Expert Review: Scientific Anglers Amplitude Smooth Trout Fly Line

This review is my honest opinion of the fly line, which I purchased with my own money in June of 2022.

Orvis Mirage LT with Scientific Anglers Amplitude Smooth Trout Line.

All photos courtesy of Andrew Grandemange

About this Review: This review is my honest opinion of the fly line, which I purchased with my own money in June of 2022.

My take

My preferred fly line for dry fly fishing for trout is the 5wt weight-forward Scientific Anglers Amplitude Smooth Trout. The majority of my fishing is done on rivers for trout, and whenever possible, I tie on a dry fly in hopes of catching a fish feeding on the surface. This true-to-weight fly line has an elongated front taper that helps to present dry flies delicately to picky fish. This line is perfect for many of the tailwaters where I fish.

About the line

  • Model: Scientific Anglers Amplitude Smooth Trout
  • Weight: WF2F, WF3F, WF4F, WF5F, WF6F, WF7F
  • Fly line taper: Weight-forward
  • Core: Braided multifilament
  • Ideal Temp Range (ºF): Moderate to cold climates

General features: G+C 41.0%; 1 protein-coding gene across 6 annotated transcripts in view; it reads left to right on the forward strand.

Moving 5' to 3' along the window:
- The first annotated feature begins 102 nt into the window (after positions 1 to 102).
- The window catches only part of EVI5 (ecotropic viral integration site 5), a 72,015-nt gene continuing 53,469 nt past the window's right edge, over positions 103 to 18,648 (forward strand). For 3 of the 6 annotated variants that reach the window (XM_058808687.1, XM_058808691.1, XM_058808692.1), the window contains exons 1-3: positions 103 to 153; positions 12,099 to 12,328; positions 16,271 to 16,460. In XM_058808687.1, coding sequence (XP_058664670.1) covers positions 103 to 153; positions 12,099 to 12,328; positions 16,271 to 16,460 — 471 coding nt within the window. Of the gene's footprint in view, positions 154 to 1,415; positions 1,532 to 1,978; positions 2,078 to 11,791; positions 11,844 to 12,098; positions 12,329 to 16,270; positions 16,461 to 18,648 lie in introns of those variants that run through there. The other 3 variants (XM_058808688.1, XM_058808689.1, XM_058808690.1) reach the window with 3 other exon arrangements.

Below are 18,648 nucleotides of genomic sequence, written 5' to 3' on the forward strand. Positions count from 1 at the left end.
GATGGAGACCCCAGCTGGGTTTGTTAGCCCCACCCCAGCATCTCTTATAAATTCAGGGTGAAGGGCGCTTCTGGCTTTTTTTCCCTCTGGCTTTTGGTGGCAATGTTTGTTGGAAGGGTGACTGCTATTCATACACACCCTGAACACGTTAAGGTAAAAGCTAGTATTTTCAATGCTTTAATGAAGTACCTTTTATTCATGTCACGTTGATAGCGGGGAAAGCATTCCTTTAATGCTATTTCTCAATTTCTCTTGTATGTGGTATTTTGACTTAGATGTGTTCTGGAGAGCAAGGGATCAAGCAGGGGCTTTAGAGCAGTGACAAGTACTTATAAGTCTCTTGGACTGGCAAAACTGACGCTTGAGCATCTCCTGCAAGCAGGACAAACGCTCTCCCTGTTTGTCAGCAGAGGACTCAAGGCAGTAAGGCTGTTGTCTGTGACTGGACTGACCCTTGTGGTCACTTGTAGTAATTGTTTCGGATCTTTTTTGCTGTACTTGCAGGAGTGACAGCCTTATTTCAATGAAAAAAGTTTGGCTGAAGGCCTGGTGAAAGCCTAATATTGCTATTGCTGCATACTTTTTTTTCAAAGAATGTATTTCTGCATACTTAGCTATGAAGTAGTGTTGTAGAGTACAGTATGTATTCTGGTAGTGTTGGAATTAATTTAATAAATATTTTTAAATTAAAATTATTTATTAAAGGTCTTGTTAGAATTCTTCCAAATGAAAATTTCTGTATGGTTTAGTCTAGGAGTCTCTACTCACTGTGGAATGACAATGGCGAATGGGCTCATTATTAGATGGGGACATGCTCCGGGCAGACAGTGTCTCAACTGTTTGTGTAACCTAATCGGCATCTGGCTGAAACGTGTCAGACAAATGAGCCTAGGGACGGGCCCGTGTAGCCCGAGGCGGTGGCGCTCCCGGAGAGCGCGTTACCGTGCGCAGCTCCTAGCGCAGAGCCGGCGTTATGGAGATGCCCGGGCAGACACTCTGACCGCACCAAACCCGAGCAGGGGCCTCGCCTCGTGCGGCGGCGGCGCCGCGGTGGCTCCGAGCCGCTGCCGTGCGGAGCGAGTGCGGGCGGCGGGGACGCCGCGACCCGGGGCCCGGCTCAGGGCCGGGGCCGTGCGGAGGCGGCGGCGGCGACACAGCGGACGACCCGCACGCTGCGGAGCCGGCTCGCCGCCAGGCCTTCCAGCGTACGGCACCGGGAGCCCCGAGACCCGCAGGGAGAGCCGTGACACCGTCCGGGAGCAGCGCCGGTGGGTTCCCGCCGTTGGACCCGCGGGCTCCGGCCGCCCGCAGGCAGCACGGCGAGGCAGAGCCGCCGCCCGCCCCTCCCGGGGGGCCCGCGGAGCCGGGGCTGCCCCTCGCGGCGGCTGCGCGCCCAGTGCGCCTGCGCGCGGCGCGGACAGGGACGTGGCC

• Loops: Welded loops at both ends
  • Total Length: 90ft
  • Line Profile:
Scientific Anglers Amplitude Smooth Trout Line Taper profile.

About me

  • Preferred fishing style(s): Dry fly, nymphing, streamers
  • Experience: 20 years of fishing

Test conditions

  • When I bought this: June 2022
  • Rod and Reel Paired with Line: Douglas Sky G 9’ 5wt and Orvis Mirage LT II reel
  • Days tested: 20 days with the current outfit, but I have used this line taper for years
  • Waters I’ve used it on: Rivers
  • Species targeted with rod: Trout
  • Fly Size: 8–18

How it performs

Casting Ease
5/5
Durability
5/5
Performance
5/5
Quality
5/5
Versatility
4/5

What I was looking for

I was in the market for a 5wt weight-forward floating fly line to pair with my new Douglas Sky G 9’ 5wt. I knew this rod would primarily be used for dry fly and nymph fishing, so I wanted a line with a taper designed to meet those specific needs.

Of note, one of the lines Douglas recommends for the Sky G rod is the Scientific Anglers Infinity taper. I already have a reel spooled with this line and use it on days when I need a line that is more versatile.

Why I chose this gear

I chose the Scientific Anglers Amplitude Smooth Trout line for a few reasons. First, I’ve used SA’s trout taper for years in both the Mastery series and Amplitude series, so I knew what to expect with this line. I also really like the taper for dry fly fishing because it’s true-to-weight and the elongated front taper aids in delicate fly presentations. Since it would be used primarily on days when I plan to only fish dry flies and nymphs, this taper is perfect. The other line I considered was the Scientific Anglers Amplitude Textured Trout line. I am not a huge fan of textured line, even though it floats better than smooth line because of the noise it makes when being stripped through the guides. So, I decided to stick with the smooth line.